Right to Know wins landmark case over right of access for EU citizens to technical standards

The Court of Justice of the European Union (CJEU) has found in favour of Right to Know in a key judgment over the availability of copies of technical standards.

In partnership with Public.Resource.Org, Right to Know had in 2018 sought copies of harmonised technical standards for the safety of toys.

The European Commission refused access however, and that decision was upheld by the General Court of the European Union.

Now, in a judgment with wide-ranging impact across the European Union, the CJEU has ruled we should have been granted free access to the technical standards.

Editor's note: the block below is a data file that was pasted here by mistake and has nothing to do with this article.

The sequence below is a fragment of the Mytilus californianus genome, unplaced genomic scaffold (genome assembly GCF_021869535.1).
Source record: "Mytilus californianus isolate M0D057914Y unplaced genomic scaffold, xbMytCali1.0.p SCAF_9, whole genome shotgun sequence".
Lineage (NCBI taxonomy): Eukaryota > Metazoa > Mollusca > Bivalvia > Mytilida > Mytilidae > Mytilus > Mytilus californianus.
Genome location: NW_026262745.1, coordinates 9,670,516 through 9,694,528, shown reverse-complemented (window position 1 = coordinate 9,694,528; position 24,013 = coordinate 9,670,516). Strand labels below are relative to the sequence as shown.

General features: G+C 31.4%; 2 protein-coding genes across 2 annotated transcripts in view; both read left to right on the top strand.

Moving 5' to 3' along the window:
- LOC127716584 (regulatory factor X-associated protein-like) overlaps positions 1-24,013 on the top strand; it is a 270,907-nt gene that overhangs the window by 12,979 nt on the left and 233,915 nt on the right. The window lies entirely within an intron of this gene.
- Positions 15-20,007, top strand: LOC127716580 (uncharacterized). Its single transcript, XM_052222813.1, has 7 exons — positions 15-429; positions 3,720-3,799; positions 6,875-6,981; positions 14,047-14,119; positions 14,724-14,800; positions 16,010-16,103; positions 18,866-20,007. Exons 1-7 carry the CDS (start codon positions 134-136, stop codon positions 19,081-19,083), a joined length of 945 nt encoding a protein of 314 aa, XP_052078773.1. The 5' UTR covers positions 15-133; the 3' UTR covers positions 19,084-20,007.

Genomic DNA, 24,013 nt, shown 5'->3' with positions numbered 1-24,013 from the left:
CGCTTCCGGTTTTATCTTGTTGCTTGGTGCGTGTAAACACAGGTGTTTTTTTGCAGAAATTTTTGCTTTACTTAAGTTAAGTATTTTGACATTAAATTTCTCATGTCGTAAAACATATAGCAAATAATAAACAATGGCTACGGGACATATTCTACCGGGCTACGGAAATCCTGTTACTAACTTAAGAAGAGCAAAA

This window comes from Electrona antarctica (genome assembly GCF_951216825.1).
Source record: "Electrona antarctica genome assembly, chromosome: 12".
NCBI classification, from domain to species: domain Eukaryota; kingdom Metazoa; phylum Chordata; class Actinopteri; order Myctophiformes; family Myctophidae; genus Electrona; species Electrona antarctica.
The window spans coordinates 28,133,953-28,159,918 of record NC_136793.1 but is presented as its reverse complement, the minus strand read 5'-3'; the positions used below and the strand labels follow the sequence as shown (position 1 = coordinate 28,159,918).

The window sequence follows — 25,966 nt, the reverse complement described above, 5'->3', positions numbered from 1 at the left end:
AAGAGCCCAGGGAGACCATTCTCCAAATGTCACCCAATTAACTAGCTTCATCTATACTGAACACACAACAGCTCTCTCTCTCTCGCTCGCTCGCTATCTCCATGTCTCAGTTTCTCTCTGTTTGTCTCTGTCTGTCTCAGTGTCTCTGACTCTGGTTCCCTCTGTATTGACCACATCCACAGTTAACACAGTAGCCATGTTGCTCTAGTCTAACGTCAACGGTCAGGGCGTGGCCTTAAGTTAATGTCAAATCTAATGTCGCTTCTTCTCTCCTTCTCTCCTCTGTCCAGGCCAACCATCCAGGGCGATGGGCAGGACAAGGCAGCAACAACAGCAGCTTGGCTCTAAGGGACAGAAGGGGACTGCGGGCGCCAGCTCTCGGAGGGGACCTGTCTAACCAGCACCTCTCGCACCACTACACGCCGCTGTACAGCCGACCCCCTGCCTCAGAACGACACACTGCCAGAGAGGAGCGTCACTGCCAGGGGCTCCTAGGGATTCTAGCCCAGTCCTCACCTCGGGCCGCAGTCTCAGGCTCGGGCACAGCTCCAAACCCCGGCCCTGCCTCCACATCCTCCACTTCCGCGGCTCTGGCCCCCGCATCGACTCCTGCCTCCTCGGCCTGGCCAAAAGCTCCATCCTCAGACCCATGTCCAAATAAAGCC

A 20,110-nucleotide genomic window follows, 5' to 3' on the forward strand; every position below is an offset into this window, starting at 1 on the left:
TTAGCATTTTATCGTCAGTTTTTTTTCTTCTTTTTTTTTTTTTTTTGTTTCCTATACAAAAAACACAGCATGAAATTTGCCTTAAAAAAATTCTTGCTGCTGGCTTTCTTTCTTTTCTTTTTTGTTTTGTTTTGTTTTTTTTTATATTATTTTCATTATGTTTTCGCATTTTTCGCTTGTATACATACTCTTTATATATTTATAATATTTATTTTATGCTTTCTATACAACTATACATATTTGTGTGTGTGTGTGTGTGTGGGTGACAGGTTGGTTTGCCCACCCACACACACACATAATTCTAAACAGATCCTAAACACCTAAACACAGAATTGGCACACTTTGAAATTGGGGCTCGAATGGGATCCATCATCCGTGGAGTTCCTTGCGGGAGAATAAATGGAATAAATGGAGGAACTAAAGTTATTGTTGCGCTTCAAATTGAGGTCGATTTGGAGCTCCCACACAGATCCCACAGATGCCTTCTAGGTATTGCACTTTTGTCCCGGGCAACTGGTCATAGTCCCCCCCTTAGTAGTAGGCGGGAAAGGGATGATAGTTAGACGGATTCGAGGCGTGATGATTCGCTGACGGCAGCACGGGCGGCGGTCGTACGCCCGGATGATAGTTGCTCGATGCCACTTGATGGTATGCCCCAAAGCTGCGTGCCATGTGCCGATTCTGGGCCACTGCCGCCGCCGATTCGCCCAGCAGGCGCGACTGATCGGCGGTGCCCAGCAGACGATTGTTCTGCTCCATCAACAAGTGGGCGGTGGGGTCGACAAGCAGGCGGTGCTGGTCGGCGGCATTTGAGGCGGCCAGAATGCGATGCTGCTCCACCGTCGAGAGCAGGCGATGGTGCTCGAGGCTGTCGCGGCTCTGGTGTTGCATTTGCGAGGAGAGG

In a statement, the court said: “[We find] that there is an overriding public interest in disclosure of the harmonised standards in question.”

The judgment said it was important that citizens should be able to acquaint themselves with the standards that apply so that they could be sure that products or services they bought were in compliance.

It added that the standards formed part of EU law and that access to such was ensured for citizens through their right to access information.

The case has generated interest right across the European Union and its implications are significant.

You can read a full copy of the judgment below or alternatively the press release that was issued by the court here.